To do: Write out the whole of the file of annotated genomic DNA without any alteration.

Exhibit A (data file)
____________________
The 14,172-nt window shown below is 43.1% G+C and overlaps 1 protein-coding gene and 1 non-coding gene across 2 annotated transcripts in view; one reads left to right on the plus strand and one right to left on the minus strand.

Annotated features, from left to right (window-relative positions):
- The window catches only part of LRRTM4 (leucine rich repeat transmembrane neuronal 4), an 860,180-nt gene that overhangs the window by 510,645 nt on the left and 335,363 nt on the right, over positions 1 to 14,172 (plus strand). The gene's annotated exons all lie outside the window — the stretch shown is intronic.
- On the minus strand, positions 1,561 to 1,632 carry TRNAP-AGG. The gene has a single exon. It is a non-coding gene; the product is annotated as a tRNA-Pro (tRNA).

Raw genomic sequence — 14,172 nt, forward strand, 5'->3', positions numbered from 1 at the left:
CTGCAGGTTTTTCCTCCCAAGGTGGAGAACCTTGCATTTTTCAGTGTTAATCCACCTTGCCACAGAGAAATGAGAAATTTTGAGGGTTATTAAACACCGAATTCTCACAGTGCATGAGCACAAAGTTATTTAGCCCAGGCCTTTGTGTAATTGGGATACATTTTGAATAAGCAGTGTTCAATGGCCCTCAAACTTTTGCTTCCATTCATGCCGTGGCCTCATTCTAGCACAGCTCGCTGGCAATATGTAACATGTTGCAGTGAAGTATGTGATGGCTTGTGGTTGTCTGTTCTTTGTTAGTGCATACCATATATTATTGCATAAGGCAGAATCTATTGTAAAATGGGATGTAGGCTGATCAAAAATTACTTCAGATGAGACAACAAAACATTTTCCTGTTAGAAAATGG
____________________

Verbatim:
The 14,172-nt window shown below is 43.1% G+C and overlaps 1 protein-coding gene and 1 non-coding gene across 2 annotated transcripts in view; one reads left to right on the plus strand and one right to left on the minus strand.

Annotated features, from left to right (window-relative positions):
- The window catches only part of LRRTM4 (leucine rich repeat transmembrane neuronal 4), an 860,180-nt gene that overhangs the window by 510,645 nt on the left and 335,363 nt on the right, over positions 1 to 14,172 (plus strand). The gene's annotated exons all lie outside the window — the stretch shown is intronic.
- On the minus strand, positions 1,561 to 1,632 carry TRNAP-AGG. The gene has a single exon. It is a non-coding gene; the product is annotated as a tRNA-Pro (tRNA).

Raw genomic sequence — 14,172 nt, forward strand, 5'->3', positions numbered from 1 at the left:
CTGCAGGTTTTTCCTCCCAAGGTGGAGAACCTTGCATTTTTCAGTGTTAATCCACCTTGCCACAGAGAAATGAGAAATTTTGAGGGTTATTAAACACCGAATTCTCACAGTGCATGAGCACAAAGTTATTTAGCCCAGGCCTTTGTGTAATTGGGATACATTTTGAATAAGCAGTGTTCAATGGCCCTCAAACTTTTGCTTCCATTCATGCCGTGGCCTCATTCTAGCACAGCTCGCTGGCAATATGTAACATGTTGCAGTGAAGTATGTGATGGCTTGTGGTTGTCTGTTCTTTGTTAGTGCATACCATATATTATTGCATAAGGCAGAATCTATTGTAAAATGGGATGTAGGCTGATCAAAAATTACTTCAGATGAGACAACAAAACATTTTCCTGTTAGAAAATGG